Conservation and Sustainable Use of Our Farm Animal Genetic Resources

Published on 1 July 2013 in Ecosystems and biodiversity


This briefing focuses on a recent report on the status of the UK’s Farm Animal Genetic Resources (FAnGR), (see UK Country Report), highlights recent FAnGR research findings, and emphasises policy implications, including recent developments in the technology for livestock genetic modification.

FAnGR includes all livestock breeds, as well as semen and embryos. Ensuring that our FAnGR – whether in mainstream breeds or breeds ‘at risk’ of extinction - are conserved and used sustainably is important as:

  1. They are an important component of wider biodiversity which intrinsically deserves protection.
  2. Having diverse FAnGR will help us to respond to challenges such as improving global food security, and living with environmental change.
  3. They are of great economic importance, forming the foundation for livestock production in Scotland’s £34 billion food and drink supply chain.
  4. Many of our FAnGR, especially grazing animals, have a key role in managing the farmed environment and landscapes.
  5. They are of great social, cultural, and heritage importance.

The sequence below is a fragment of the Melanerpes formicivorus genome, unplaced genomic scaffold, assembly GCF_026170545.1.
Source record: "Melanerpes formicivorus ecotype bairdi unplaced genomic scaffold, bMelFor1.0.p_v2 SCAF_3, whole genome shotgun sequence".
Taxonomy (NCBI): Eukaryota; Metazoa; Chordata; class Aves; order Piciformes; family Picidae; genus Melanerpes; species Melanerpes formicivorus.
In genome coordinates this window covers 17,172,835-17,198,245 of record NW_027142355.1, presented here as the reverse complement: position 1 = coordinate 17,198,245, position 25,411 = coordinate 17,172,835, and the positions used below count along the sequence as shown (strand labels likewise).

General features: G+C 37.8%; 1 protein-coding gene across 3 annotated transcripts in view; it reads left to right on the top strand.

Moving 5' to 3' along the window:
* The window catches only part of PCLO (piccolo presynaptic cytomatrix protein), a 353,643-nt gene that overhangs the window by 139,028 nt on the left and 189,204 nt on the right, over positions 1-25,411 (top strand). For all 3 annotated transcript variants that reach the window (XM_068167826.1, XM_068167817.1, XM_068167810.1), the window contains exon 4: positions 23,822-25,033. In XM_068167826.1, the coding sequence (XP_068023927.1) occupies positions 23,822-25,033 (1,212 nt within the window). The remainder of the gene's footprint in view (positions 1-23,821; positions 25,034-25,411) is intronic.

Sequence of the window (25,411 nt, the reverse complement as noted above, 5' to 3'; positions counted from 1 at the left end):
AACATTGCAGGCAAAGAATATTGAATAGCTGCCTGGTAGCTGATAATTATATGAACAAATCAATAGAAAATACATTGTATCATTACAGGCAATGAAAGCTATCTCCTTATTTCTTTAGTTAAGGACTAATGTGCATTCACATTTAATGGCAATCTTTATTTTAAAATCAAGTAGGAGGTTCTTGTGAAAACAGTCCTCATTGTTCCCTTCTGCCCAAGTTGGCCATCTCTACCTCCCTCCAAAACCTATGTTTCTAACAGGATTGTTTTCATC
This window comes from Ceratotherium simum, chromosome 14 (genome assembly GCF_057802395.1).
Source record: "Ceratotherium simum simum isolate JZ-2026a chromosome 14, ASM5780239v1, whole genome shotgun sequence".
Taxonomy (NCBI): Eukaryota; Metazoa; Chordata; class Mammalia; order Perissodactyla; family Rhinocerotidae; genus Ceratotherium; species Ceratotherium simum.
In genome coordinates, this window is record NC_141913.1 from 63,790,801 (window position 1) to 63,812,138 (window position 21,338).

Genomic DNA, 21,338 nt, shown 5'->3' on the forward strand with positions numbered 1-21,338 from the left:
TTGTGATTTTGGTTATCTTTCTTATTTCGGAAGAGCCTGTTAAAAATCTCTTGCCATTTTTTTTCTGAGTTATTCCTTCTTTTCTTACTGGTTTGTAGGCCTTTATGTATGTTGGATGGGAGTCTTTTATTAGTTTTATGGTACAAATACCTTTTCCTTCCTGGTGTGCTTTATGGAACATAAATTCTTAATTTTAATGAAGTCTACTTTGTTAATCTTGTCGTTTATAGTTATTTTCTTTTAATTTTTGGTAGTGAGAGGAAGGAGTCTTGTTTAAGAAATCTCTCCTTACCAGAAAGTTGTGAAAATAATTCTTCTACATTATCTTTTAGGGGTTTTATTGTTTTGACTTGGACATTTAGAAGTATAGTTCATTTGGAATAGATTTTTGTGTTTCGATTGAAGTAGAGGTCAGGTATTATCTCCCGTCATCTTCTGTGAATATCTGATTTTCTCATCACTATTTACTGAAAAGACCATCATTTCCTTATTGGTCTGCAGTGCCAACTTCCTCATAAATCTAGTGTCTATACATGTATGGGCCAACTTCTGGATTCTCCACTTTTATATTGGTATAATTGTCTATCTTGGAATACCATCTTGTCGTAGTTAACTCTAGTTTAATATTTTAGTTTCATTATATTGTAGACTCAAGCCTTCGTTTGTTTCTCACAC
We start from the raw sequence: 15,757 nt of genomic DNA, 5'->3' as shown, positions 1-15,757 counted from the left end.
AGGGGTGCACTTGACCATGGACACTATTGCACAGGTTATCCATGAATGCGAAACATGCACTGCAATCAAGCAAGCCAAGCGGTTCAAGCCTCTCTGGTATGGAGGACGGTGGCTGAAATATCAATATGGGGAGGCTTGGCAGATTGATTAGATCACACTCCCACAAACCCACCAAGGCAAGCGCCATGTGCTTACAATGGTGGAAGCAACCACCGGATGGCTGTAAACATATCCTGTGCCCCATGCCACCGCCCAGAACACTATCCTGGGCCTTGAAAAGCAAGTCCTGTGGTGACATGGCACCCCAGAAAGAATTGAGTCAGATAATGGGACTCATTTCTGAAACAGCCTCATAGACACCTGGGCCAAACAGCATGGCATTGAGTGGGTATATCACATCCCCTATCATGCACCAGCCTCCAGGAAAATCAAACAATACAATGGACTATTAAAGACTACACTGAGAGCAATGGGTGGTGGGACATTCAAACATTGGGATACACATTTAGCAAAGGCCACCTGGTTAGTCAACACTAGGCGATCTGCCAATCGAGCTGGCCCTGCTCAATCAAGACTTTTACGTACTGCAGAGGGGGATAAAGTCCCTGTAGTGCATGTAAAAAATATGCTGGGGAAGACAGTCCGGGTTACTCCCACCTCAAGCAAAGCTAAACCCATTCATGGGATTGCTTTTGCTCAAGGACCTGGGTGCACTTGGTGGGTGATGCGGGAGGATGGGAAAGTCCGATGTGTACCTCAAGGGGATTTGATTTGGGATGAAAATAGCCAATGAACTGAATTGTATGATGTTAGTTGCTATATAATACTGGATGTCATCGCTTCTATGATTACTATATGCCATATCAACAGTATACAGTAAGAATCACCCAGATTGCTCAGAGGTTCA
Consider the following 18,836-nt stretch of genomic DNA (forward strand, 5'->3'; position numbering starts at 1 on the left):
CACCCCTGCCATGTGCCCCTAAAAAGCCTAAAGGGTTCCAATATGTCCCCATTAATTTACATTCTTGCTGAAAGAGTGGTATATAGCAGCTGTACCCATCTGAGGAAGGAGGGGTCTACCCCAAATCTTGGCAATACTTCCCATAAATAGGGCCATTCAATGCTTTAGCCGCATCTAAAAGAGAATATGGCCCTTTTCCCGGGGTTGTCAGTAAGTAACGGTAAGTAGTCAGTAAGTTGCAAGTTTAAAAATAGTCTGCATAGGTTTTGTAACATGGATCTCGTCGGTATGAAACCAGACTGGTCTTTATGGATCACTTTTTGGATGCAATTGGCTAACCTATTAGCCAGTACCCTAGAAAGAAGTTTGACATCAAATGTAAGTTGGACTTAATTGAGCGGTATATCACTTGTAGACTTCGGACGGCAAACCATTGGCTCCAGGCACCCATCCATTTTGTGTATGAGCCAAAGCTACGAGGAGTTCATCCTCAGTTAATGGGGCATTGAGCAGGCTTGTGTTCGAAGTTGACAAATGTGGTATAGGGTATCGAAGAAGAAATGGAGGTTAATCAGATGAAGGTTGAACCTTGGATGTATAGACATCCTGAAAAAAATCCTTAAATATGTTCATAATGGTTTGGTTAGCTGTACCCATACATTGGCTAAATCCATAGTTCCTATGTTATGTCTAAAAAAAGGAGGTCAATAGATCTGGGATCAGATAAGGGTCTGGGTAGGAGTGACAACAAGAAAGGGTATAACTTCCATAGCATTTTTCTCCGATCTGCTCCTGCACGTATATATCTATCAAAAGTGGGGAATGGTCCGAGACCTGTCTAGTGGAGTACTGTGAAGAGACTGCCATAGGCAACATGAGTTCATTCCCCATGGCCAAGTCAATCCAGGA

6. We have formal commitments to manage FAnGR – at domestic, European, and wider international levels.

There is a strong tradition of caring for FAnGR in the UK – thanks largely to the activities of individual breeders, breed societies, charities and other non-governmental organisations. Over the last 15 years, this has been augmented by a growing involvement of government whichhas included support for a series of technical advisory committees, including the current Farm Animal Genetic Resources Committee (see The committees have assisted in the production of reports supporting conservation and sustainable use of FAnGR; established robust definitions for, and categorised, FAnGR, especially identifying breeds at risk. They have also influenced animal health policy so that it affords additional protection to FAnGR; influenced environmental and biodiversity policies so that they recognise the role of FAnGR; and advised on research priorities and numerous other livestock policy issues.

Key Points

  • There are currently around 700 breeds of farm livestock in the UK – representing about 9% of all global livestock breeds. Of these, 235 are UK native breeds, including iconic Scottish breeds.
  • Over 75% of UK native breeds are at risk of extinction, as a result of small breeding population size, geographical concentration, or both.
  • Threats to breeds at risk include economic pressures on livestock keepers who may cease to keep breeds at risk, the spread of fewer, specialised breeds, nationally and globally, and the threat from existing and emerging diseases.
  • New scientific knowledge and technologies will offer both opportunities and threats to the conservation and sustainable use of FAnGR.